Reflecting on the meaning of community and what brings LGBTQ+ people together

Being LGBTQ+ in a spirit of adversity against church, government, hate groups, etc pulls the bonds ever tighter so that we are not defenceless against these agencies.

This article is about the meaning of community. In the photo, people at a Pride parade with Pride flags.
Image: Via Unsplash - Mick De Paola

Irish writer Colin Daly reflects on the true meaning of community and what it is that brings us all together.

I remember several years ago, a gay character on the BBC soap EastEnders, stroppily querying what the LGBTQ+ community was. This rather annoyed me at the time because, to me, the LGBTQ+ community was the sum of all LGBTQ+ people and should not be insulted or diminished by anyone, let alone a gay person, albeit a fictional one.

In these days of identity politics, it may be more important than ever to have the support of a community. But is it global or local or restricted to our friends and acquaintances? And does the meaning of community depend on the time or age, the moral or religious landscapes or the zeitgeist, as it were? If we don’t believe in an LGBTQ+ community, then where does that leave us? As a collection of disparate individuals with no support group and nowhere to seek help with our group-specific problems?

It was creating groups of individuals rather than disconnected ones that helped secure LGBTQ+ rights in Ireland in the 70s and 80s.
Patrick McDonagh tells us that “In seeking to forge alliances with other organisations, activists argued that gay and lesbian individuals were among the largest unrecognised oppressed minority groupings in Ireland. Presenting gay and lesbian individuals as a social minority (rather than as unconnected individuals) allowed activists to argue that they were being denied basic human rights.”

This, to me at least, is a clear indication that LGBTQ+ people were and are, in fact, a community of individuals with a common cause. In the “old” days, or golden days for me, the early eighties, there was a real sense of this community based around the Hirschfeld centre. It was where LGBTQ+ people went to ‘come out’, or to laugh, or cry on shoulders, or celebrate life’s landmarks. It was a true community centre. But with its demise and the commercialisation of the scene, has this community spirit diminished? Indeed, has it disappeared completely?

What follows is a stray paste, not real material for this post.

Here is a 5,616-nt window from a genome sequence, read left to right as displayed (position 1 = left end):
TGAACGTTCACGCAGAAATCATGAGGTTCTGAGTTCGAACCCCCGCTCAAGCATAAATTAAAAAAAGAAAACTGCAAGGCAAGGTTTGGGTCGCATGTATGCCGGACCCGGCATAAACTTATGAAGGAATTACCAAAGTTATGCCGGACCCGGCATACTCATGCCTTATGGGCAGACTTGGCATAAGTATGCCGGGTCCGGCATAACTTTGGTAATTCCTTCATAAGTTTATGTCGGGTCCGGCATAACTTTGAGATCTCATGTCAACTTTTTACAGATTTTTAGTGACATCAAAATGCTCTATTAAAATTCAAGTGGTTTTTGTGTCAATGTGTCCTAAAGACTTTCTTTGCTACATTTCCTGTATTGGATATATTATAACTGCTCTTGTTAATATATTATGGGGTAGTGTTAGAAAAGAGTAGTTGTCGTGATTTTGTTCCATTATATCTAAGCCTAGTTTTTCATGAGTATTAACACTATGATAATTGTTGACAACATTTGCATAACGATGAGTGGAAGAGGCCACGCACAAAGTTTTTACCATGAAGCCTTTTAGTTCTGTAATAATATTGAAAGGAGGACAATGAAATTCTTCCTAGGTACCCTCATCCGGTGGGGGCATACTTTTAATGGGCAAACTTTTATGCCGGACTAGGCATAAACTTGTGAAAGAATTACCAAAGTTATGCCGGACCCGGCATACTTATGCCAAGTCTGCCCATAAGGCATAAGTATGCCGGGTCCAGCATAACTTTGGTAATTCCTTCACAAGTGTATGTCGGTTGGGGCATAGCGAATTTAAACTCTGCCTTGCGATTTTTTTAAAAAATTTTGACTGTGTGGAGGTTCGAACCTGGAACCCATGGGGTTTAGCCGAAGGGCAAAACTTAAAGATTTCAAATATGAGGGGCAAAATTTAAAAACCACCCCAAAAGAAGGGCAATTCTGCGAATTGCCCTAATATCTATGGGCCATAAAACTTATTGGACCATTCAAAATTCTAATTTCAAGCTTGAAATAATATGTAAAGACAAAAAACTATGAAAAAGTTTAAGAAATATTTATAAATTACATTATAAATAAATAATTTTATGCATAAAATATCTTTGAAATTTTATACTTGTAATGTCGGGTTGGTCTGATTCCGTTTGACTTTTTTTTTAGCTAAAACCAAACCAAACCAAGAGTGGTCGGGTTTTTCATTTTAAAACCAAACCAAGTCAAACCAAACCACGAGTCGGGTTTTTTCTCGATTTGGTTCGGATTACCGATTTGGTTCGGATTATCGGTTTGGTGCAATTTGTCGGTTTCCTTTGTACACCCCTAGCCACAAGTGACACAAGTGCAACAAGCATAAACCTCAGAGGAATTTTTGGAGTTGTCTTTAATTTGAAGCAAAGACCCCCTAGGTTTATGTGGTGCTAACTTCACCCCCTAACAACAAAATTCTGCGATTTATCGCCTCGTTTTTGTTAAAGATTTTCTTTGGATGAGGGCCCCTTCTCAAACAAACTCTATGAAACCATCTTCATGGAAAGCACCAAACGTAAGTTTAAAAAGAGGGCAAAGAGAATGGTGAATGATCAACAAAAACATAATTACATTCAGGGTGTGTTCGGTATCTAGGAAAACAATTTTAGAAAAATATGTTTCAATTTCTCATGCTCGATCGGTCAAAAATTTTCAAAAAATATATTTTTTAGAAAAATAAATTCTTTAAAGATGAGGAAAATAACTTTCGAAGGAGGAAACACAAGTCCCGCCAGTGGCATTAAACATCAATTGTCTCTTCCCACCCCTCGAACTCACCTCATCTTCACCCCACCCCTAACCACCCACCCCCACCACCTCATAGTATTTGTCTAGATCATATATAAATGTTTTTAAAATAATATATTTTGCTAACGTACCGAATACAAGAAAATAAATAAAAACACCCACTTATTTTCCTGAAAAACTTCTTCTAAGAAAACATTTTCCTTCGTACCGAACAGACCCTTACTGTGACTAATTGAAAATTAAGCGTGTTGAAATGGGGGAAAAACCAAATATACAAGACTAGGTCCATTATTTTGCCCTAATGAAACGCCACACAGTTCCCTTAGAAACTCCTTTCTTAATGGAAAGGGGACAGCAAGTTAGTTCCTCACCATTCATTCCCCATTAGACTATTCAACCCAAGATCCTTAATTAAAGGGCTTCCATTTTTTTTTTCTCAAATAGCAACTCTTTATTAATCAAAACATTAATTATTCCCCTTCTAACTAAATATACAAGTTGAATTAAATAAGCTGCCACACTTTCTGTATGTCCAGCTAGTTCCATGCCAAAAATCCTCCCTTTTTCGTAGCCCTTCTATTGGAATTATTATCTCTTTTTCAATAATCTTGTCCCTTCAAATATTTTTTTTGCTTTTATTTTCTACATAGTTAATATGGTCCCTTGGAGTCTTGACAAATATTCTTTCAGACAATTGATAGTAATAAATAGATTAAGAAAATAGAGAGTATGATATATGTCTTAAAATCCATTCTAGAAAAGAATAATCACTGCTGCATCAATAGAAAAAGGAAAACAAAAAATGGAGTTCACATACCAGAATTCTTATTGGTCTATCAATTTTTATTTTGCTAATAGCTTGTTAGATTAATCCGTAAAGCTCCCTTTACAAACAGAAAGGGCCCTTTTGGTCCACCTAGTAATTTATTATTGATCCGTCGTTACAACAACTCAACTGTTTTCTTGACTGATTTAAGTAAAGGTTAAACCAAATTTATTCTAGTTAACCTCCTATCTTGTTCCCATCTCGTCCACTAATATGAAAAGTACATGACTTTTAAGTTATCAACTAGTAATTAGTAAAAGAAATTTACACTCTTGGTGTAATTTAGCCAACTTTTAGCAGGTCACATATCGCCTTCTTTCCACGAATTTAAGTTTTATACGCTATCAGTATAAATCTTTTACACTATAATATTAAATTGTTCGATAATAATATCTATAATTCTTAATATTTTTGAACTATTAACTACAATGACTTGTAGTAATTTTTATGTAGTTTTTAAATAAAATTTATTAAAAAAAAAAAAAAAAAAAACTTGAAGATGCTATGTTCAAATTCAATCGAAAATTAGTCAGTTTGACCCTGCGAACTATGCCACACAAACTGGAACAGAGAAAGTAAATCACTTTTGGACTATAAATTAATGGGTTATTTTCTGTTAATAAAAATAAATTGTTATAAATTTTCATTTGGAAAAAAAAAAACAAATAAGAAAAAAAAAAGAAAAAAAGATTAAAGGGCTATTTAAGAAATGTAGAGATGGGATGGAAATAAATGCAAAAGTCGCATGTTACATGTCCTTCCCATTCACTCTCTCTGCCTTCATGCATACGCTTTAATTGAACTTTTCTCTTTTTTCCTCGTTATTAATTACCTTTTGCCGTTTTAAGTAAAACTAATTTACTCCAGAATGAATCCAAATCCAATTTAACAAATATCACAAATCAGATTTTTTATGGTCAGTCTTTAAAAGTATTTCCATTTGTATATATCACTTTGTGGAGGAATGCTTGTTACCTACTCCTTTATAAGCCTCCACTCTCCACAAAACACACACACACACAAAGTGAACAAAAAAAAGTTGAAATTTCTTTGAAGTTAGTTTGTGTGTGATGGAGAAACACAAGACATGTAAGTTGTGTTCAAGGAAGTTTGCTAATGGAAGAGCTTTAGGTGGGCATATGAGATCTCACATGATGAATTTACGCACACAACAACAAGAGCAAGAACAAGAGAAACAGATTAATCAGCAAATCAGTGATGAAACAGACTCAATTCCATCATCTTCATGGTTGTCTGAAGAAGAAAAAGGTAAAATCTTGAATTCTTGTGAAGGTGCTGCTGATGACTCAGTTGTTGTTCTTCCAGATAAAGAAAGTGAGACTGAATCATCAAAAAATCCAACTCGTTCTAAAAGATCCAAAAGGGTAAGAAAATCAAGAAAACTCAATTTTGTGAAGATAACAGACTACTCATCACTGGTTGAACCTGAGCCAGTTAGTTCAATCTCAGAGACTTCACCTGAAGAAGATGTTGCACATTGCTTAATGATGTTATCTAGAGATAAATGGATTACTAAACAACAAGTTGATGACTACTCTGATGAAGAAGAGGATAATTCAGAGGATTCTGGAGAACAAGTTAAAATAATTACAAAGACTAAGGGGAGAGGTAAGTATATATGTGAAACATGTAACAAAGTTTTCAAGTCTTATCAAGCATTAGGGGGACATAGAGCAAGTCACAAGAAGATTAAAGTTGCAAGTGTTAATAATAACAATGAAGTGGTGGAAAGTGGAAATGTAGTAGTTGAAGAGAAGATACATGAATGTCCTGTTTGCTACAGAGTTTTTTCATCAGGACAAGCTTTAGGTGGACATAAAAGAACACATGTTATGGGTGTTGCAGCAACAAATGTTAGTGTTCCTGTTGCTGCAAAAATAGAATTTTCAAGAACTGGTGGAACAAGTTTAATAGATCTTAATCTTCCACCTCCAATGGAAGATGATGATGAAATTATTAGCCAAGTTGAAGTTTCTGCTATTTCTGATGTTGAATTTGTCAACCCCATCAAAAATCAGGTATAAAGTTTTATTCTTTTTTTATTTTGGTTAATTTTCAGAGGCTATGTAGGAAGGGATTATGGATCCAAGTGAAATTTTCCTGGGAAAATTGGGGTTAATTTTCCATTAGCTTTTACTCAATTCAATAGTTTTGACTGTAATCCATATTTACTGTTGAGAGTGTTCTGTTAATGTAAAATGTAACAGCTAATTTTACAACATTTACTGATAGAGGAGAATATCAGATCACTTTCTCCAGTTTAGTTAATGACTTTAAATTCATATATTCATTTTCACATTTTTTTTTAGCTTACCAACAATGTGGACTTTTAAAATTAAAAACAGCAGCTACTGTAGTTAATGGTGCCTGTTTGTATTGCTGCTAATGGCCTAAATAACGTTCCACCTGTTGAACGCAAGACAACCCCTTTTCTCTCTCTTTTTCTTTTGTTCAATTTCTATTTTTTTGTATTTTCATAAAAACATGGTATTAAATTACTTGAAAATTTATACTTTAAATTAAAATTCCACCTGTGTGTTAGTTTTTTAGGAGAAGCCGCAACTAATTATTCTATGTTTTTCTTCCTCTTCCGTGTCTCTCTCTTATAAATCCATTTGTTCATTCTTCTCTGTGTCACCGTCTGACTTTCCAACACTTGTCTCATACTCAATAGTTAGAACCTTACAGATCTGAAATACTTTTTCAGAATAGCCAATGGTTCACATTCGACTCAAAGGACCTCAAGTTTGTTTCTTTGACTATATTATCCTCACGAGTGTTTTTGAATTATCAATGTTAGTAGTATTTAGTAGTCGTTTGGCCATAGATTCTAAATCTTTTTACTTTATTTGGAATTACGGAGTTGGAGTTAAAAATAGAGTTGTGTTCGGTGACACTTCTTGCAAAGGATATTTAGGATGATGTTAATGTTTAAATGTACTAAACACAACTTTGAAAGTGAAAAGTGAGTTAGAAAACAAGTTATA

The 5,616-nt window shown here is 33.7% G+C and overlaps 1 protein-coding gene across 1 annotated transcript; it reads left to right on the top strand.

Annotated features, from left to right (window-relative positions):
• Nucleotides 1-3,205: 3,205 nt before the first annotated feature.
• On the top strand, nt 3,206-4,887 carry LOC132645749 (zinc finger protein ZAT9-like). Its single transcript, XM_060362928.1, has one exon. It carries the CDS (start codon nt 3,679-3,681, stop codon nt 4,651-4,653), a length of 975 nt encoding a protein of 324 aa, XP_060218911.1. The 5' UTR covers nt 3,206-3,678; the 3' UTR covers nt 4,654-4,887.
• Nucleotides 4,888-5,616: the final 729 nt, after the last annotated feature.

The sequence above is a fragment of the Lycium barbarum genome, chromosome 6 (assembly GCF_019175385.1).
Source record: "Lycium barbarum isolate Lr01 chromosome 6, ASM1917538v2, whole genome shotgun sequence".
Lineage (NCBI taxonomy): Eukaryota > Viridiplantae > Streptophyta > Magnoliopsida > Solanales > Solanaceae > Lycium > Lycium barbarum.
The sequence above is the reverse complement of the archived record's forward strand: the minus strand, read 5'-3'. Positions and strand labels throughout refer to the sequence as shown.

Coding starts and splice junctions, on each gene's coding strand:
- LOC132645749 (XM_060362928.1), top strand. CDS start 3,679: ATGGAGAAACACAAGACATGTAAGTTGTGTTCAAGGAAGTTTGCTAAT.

I don’t believe it has. I believe that it is still alive and well. In Edmund Lynch’s film Did they notice us?, an interviewee states at that “The
community exists because of our desire for each other whether it’s for love or sex or whatever”. Surely there is more to it than that? A community may be cemented by a certain amount of desire but desire commonly wanes and withers away. The sense of community
still remains because desire qua desire is usually for a one-to-one relationship but within an empathetic and supportive population.

So what is the true meaning of community? I would maintain that it is our “gayness” that creates our community and that being LGBTQ+ in a spirit of adversity against church, government, hate groups, etc pulls the bonds ever tighter so that we are not defenceless against these agencies. Within the wider LGBTQ+ community, we have smaller communities whose members are glued together by common interests, but in the main, I would say that in our LGBTQ+ community, we have a plurality of specific monocultures.

We have bears, twinks, rice queens, muscle queens, subs, doms, lipstick lesbians, femmes, butch lesbians, the list goes on. Being a member of one of these groups gives one a further, more molecular sense of identity and community within one’s peers. It creates a further layer of community within the disparate layers of our cultures.

Of course, LGBTQ+ people are also part of the wider national and global community of people, per se, and are themselves, separately from their sexuality and gender identity, further categorised by religion, ethnicity, political affiliation, hobbies, career choices, etc. So in this sense, we are all part of a larger community of sorts, irrespective or otherwise, of our conscious awareness of it.

What we need within any community, particularly one as vulnerable to physical assault and illogical hatred as the LGBTQ+ community, is the feeling not just of belonging but of being part of a greater, caring and protective group. We need to be empowered by our membership of the LGBTQ+ community to live our lives openly whilst, in return, embracing an unwritten form of social contract that pertains specifically to it. For example, it is an absolute anathema to “out” someone against their will and to do so risks excommunication from the community. It is on issues like this that we require the steadfast support of our peers.

Returning to the first paragraph, I would contend that an LGBTQ+ community does exist. All LGBTQ+ people are a part of it irrespective of religion, politics or anything else. The prevailing zeitgeist will perhaps affect our interpretation of our social contract within and without the
LGBTQ+ community, but we are all better off because of our community and the concomitant cultures and freedoms that it enables.

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